September 27th, 2019
Conflict created for editor who refuses to settle
SAT. | 9-19-20 | OPINION
From Aug. 17 to Aug. 20, Democrats made history by hosting the Democratic National Convention (DNC) largely virtually. While the majority of production and hosting was still done in Milwaukee, WI, as initially planned, very few speakers and delegates left their home states.
Although it has been clear for months that Joe Biden would be the Democratic nominee, the DNC made it official. In the past, conventions were primarily focused on determining
Graphic by Lexi Karaivanova
who the nominee was — nowadays it is more so used to unite and excite the voters in the party. I, however, refuse to support Biden as the nominee.
The phrase “Settle for Biden” has spread like wildfire across the internet ever since the primaries ended. I hate the notion of settling for a candidate. Based on that alone, I knew I would not be able to take the DNC seriously.
When we look back at the expansive field of Democratic primary candidates, I cannot help but be disappointed that Biden is representing the Democratic party. There were so many other candidates — such as Tulsi Gabbard, Bernie Sanders and Andrew Yang — with more consistent and progressive records. I was so passionate about Gabbard and her platform, whereas with Biden I find it painfully difficult to be excited for any reason other than “he is not Donald Trump.” But even that is not fully true.
While many Democrats and liberals will not admit to this, Biden has just as sketchy of a record as Trump. During the DNC, Biden stated that he was committed to fighting racial injustice. Ironically, Biden was very vocal about opposing integration of Black and white students through busing during the mid 70’s, as noted by Business Insider. Busing, whether mandatory or voluntary, was used to desegregate schools in order to abide by the Supreme Court decision of Brown v. Board of Education. Rather than working to integrate schools by any methods, Biden worked closely with segregationists in sponsoring anti-busing bills in the 70s, as noted by interviews with NPR and accounts in local Delawarian newspapers. Decades later in his 2007 autobiography, Biden defended his anti-busing stance by calling it a “liberal trainwreck.” However, in the 2020 Democratic Debates Biden tried to backtrack and rewrite his stance when Kamala Harris brought up his record and how she benefited from busing. While Biden denies that he was ever against busing, his voting record and documented interviews paint the true picture.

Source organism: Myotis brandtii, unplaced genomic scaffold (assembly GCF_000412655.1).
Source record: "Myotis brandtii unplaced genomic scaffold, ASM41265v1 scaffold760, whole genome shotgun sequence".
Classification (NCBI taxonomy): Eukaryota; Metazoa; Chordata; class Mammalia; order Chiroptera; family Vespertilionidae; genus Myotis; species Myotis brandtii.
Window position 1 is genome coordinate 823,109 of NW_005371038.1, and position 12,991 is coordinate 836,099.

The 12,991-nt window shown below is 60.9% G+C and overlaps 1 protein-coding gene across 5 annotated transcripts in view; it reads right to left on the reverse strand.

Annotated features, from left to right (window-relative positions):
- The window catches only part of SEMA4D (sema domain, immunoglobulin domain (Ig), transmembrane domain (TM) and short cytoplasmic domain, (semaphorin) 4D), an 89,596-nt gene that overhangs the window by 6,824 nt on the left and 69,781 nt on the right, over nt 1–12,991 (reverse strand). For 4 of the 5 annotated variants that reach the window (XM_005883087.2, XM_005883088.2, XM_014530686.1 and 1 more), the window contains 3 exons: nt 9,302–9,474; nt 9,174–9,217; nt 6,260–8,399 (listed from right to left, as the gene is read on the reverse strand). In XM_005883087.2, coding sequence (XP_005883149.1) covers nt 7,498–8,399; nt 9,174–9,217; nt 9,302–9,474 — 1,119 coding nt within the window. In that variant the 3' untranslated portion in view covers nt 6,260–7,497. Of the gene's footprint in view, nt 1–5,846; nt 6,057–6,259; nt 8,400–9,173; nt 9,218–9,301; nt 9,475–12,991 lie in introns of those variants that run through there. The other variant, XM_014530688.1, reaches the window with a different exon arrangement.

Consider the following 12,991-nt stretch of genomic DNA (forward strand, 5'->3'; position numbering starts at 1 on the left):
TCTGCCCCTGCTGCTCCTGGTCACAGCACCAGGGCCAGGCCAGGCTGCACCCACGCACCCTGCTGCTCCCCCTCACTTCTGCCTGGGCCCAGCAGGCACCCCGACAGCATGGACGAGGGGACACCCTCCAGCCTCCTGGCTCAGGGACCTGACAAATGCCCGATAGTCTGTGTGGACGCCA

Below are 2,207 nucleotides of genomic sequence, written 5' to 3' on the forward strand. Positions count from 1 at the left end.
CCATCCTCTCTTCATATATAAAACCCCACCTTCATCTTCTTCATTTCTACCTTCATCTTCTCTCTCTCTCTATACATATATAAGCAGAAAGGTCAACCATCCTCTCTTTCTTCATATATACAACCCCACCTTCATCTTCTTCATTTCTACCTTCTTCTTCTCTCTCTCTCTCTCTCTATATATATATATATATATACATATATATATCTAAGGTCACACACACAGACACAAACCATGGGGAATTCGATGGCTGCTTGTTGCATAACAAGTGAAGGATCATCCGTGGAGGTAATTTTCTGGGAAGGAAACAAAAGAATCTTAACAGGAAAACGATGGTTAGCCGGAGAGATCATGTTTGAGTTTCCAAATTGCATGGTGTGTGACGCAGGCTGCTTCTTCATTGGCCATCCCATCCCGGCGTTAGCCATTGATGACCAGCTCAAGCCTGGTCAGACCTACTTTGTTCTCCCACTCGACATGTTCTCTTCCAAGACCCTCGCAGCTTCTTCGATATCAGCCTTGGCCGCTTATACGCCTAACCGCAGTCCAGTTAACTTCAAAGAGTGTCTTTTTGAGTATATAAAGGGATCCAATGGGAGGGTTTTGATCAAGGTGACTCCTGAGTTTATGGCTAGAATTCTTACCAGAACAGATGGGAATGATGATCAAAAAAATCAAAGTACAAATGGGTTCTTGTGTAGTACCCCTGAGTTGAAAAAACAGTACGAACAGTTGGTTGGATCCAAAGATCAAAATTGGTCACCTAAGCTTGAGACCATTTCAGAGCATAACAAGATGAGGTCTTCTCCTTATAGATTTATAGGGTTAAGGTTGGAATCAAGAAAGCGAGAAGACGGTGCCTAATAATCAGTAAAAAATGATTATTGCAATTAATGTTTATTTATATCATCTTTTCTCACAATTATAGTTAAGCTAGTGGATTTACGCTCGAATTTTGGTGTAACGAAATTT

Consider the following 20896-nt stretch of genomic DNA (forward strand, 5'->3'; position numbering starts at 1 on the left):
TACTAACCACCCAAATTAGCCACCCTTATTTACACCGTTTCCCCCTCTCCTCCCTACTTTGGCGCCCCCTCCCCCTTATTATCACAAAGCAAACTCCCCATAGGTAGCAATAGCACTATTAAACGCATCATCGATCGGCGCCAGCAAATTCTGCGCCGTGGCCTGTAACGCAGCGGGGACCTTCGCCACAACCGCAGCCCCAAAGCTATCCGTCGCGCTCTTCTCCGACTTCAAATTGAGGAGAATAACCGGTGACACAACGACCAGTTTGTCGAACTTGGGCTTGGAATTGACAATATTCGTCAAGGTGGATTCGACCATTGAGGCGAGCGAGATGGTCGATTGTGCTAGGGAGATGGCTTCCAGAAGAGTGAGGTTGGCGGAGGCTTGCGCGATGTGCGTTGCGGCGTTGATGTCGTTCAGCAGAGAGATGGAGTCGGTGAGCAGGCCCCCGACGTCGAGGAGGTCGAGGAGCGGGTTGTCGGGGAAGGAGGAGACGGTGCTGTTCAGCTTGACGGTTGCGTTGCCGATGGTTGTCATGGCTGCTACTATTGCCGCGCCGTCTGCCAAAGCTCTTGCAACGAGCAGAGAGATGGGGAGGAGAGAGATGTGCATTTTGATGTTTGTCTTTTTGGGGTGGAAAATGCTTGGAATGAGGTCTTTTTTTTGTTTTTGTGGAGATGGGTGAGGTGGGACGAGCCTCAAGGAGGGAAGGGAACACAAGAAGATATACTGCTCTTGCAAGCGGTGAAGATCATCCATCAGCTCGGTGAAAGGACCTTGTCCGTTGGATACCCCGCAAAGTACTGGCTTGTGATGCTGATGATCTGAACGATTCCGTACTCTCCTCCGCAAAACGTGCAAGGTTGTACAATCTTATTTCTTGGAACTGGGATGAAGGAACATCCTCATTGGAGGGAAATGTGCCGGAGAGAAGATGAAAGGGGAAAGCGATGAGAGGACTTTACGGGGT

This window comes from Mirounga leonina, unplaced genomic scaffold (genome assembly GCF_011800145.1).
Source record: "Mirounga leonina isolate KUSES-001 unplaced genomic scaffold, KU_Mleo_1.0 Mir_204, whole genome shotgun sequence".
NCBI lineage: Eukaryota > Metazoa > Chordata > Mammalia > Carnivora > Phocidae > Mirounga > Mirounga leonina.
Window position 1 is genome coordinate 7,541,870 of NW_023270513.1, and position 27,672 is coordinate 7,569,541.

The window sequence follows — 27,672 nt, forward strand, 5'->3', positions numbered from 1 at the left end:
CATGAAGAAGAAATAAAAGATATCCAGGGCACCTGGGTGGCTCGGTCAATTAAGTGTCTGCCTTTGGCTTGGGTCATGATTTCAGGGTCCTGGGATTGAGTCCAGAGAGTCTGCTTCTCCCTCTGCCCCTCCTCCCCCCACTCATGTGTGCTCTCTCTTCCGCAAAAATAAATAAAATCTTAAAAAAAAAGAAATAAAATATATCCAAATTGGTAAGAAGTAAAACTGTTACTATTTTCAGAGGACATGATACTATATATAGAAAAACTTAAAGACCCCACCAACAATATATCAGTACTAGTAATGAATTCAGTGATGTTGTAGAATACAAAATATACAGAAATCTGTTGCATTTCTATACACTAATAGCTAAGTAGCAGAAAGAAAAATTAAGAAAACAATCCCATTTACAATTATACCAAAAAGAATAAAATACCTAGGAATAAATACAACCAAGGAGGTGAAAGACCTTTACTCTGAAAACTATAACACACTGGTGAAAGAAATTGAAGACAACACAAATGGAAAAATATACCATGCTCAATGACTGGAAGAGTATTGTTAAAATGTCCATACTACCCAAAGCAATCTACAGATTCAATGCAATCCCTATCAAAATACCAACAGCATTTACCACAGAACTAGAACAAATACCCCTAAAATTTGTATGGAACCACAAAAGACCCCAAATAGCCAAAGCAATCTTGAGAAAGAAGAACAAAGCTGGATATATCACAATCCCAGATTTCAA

Twenty years later, Biden played a large role in drafting the 1994 Crime Bill which ended up fueling the mass incarceration of thousands upon thousands of Black, Indigenous, & People of Color (BIPOC). Under the bill, mass incarceration was incentivised through the expansion of prisons and the promise of state funding for higher incarceration rates. The bill was also especially detrimental to young BIPOC by encouraging the school-to-prison-pipeline — 13 year olds could be charged as adults in certain cases. According to the Sentencing Project, a criminal justice non-profit, Black youth are five times more likely to be detained and this rate has been increasing since the passage of the bill.